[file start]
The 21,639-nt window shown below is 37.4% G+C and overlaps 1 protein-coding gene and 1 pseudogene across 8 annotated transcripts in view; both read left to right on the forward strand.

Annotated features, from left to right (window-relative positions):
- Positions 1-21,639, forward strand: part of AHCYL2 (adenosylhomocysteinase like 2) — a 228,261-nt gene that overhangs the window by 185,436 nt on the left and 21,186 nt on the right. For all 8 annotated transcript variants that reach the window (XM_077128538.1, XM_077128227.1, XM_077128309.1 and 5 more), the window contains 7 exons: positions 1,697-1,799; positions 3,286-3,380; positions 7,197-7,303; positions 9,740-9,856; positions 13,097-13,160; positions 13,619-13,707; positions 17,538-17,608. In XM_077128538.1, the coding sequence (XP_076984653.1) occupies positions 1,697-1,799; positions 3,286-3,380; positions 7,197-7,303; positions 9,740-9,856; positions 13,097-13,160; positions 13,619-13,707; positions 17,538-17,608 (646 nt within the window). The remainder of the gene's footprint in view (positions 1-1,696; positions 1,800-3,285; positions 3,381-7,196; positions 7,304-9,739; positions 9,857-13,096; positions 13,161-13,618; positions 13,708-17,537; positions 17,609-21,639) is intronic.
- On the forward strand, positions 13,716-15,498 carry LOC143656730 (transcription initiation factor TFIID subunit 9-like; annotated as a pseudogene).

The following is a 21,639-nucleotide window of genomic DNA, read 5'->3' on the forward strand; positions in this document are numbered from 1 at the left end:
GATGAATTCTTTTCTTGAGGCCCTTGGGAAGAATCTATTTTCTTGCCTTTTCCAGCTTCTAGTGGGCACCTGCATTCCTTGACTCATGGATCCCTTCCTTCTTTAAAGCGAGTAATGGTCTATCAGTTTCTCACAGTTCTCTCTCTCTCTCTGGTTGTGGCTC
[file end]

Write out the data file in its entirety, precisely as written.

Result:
The 21,639-nt window shown below is 37.4% G+C and overlaps 1 protein-coding gene and 1 pseudogene across 8 annotated transcripts in view; both read left to right on the forward strand.

Annotated features, from left to right (window-relative positions):
- Positions 1-21,639, forward strand: part of AHCYL2 (adenosylhomocysteinase like 2) — a 228,261-nt gene that overhangs the window by 185,436 nt on the left and 21,186 nt on the right. For all 8 annotated transcript variants that reach the window (XM_077128538.1, XM_077128227.1, XM_077128309.1 and 5 more), the window contains 7 exons: positions 1,697-1,799; positions 3,286-3,380; positions 7,197-7,303; positions 9,740-9,856; positions 13,097-13,160; positions 13,619-13,707; positions 17,538-17,608. In XM_077128538.1, the coding sequence (XP_076984653.1) occupies positions 1,697-1,799; positions 3,286-3,380; positions 7,197-7,303; positions 9,740-9,856; positions 13,097-13,160; positions 13,619-13,707; positions 17,538-17,608 (646 nt within the window). The remainder of the gene's footprint in view (positions 1-1,696; positions 1,800-3,285; positions 3,381-7,196; positions 7,304-9,739; positions 9,857-13,096; positions 13,161-13,618; positions 13,708-17,537; positions 17,609-21,639) is intronic.
- On the forward strand, positions 13,716-15,498 carry LOC143656730 (transcription initiation factor TFIID subunit 9-like; annotated as a pseudogene).

The following is a 21,639-nucleotide window of genomic DNA, read 5'->3' on the forward strand; positions in this document are numbered from 1 at the left end:
GATGAATTCTTTTCTTGAGGCCCTTGGGAAGAATCTATTTTCTTGCCTTTTCCAGCTTCTAGTGGGCACCTGCATTCCTTGACTCATGGATCCCTTCCTTCTTTAAAGCGAGTAATGGTCTATCAGTTTCTCACAGTTCTCTCTCTCTCTCTGGTTGTGGCTC